parallel with Whitechapel, without seeing a wagon or a man, I might almost say. The old brick blocks have no foundations to keep them from the street, and the doors and windows are kept open. All the signs are in English and Hebrew - a strange place for that noble language! The innumerable half-clad children wear
ear-rings and pins as they play in the streets, while their mothers, each with her baby, after the fashion of John Rogers's wife, lean over the bars at the "Shakespeare Arms" and other gin shops.
Here I found "The King's Arms street," "Green Dragon Yard," and "Hope street." But the courts that lead from Old Montague street, through a tunnel entrance, are the most squalid in appearance. I confess I was afraid to go into the traps, but by stooping I could see the ubiquitous swarm of motley children sleeping on
the pavement or in the corners of the court. It is strange that so much was heard of the murders here, for a hundred more could not wake these people from their miserable inaction.
In this district once stood the city gate where travellers met to go out in companies for protection from the highwaymen. Those like Dick Turpin were gallant fellows, who enjoyed a stolen kiss from the ladies as much as they did the silk purses from the gentlemen. Here is the Master Mariner's Home and the great Charrington
Brewery, both described by Walter Besant in his novels. Just beyond is the People's Palace, opened in 1887 by the Queen. Here are schools, reading and lecture rooms and baths for the people. Ninety-eight thousand men have used the baths in five months.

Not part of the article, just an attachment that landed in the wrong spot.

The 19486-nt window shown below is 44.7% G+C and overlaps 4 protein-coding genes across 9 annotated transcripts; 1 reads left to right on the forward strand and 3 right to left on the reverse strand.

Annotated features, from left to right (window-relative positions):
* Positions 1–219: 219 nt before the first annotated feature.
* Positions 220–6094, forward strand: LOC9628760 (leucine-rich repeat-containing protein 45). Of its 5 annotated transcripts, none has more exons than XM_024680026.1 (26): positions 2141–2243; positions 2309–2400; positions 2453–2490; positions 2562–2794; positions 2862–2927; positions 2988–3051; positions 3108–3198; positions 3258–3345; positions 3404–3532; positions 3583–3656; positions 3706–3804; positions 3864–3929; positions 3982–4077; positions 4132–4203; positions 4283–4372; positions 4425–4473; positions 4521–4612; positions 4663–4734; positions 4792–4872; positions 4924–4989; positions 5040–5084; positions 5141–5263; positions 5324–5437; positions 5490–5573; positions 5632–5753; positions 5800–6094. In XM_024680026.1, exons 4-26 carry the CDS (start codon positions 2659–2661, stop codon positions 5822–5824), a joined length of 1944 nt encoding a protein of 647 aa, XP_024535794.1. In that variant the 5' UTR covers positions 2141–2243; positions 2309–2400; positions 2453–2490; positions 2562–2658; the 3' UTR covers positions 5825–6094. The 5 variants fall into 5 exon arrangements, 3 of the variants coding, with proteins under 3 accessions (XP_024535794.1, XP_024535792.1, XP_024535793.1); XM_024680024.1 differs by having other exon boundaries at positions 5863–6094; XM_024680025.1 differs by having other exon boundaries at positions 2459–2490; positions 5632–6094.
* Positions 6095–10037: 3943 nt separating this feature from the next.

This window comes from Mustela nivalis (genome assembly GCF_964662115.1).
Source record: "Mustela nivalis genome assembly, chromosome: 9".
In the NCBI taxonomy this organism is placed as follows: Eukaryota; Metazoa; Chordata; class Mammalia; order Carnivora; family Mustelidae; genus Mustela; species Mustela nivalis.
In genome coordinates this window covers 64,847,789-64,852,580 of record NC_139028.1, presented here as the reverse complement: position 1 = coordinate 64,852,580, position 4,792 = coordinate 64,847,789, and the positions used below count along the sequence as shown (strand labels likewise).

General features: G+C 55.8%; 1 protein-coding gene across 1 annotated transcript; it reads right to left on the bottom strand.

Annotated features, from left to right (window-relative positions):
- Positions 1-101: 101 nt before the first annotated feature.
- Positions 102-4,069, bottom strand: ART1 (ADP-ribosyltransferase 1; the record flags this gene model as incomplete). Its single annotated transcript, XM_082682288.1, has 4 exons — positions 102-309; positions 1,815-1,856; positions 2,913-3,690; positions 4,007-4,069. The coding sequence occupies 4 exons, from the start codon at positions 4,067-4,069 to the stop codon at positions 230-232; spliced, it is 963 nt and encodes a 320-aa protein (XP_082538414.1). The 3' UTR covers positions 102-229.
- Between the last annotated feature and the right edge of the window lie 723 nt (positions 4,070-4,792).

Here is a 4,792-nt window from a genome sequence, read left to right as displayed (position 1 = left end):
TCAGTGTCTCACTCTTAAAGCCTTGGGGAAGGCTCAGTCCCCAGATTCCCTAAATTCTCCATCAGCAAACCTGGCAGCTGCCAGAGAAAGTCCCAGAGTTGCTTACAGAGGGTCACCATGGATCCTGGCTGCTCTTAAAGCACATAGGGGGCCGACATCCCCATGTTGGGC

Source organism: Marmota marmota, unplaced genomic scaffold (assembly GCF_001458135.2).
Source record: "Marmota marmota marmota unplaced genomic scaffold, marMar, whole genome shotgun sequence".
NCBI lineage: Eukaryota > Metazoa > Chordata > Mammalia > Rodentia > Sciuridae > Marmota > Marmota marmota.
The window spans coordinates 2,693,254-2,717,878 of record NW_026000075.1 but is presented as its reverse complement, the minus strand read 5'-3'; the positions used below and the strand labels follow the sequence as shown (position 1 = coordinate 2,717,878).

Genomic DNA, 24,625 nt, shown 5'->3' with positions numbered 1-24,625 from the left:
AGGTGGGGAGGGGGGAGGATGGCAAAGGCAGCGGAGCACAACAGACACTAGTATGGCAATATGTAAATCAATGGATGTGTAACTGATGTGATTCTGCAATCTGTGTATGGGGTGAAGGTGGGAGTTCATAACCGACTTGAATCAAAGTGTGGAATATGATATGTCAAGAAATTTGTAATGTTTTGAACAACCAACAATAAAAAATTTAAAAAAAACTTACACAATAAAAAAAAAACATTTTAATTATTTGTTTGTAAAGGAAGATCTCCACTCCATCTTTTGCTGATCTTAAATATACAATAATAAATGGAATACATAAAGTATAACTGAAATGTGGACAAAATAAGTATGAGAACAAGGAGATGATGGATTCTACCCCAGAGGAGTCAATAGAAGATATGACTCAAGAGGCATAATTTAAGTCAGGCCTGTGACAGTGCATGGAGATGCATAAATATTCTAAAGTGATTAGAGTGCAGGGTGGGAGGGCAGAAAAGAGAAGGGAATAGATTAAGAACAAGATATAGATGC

Some one has said that even here the free sun of heaven comes to them through glass marked with the royal arms. But, after all, loyalty is the first thing to be taught in such a place. A better appreciation of government might bring more self-respect and more economy. But this institution does not reach the old Montague-street
population as I described it a moment ago. Even at Toynbee Hall, I am told, the men are apt to get fond of their books and of each other's society, and neglect the very low about them.
An Oxford man the other day, hearing that I came from Harvard, adjusted his Joseph Chamberlain eyeglass and asked me seriously if Harvard was the place where they taught culture! I reminded him of the Chinaman's description - a place where men exercise on the water except during a rain, when they go inside and read.
Miss Guiney is here, as bright as ever, and well versed in all London's twists of speech. Mr. Fullerton, now on the Times, is working furiously, albeit he is known as the "lucky man." Another old Cantabrigian is Bernard Berenson, one of the founders of the Monthly. He has a beard and has dispensed with his engaging locks. People
like him as much as ever and take him off with them to see the beauties of Italy and France.
Englishmen have a way of marrying above or beneath themselves that does not appeal very directly to Americans. The wife (young and pretty) of one of London's ex-Lord Mayors and philanthropists entertains many people of note and is fond of American ladies. What her husband did by marrying "beneath him" is illustrated by an
amusing story of their first party at their home, "Highgate." The Prince of Wales was present, and the new lady - of whom I have been speaking - said to him, "Does not Your Highness think 'ighget very pretty?" The gallant Prince, not confused by even this pointed question, as he understood it, replied, "I am sure, my dear lady, your
mirror must often tell you so!"
If I may be pardoned an every-day expression, I will add that her ladyship knows an H now when she sees it!


Source: The Cambridge Tribune, Saturday August 2, 1890, Page 8

Karen Trenouth
Author of: "Epiphany of the Whitechapel Murders"
Author of: "Jack the Ripper: The Satanic Team"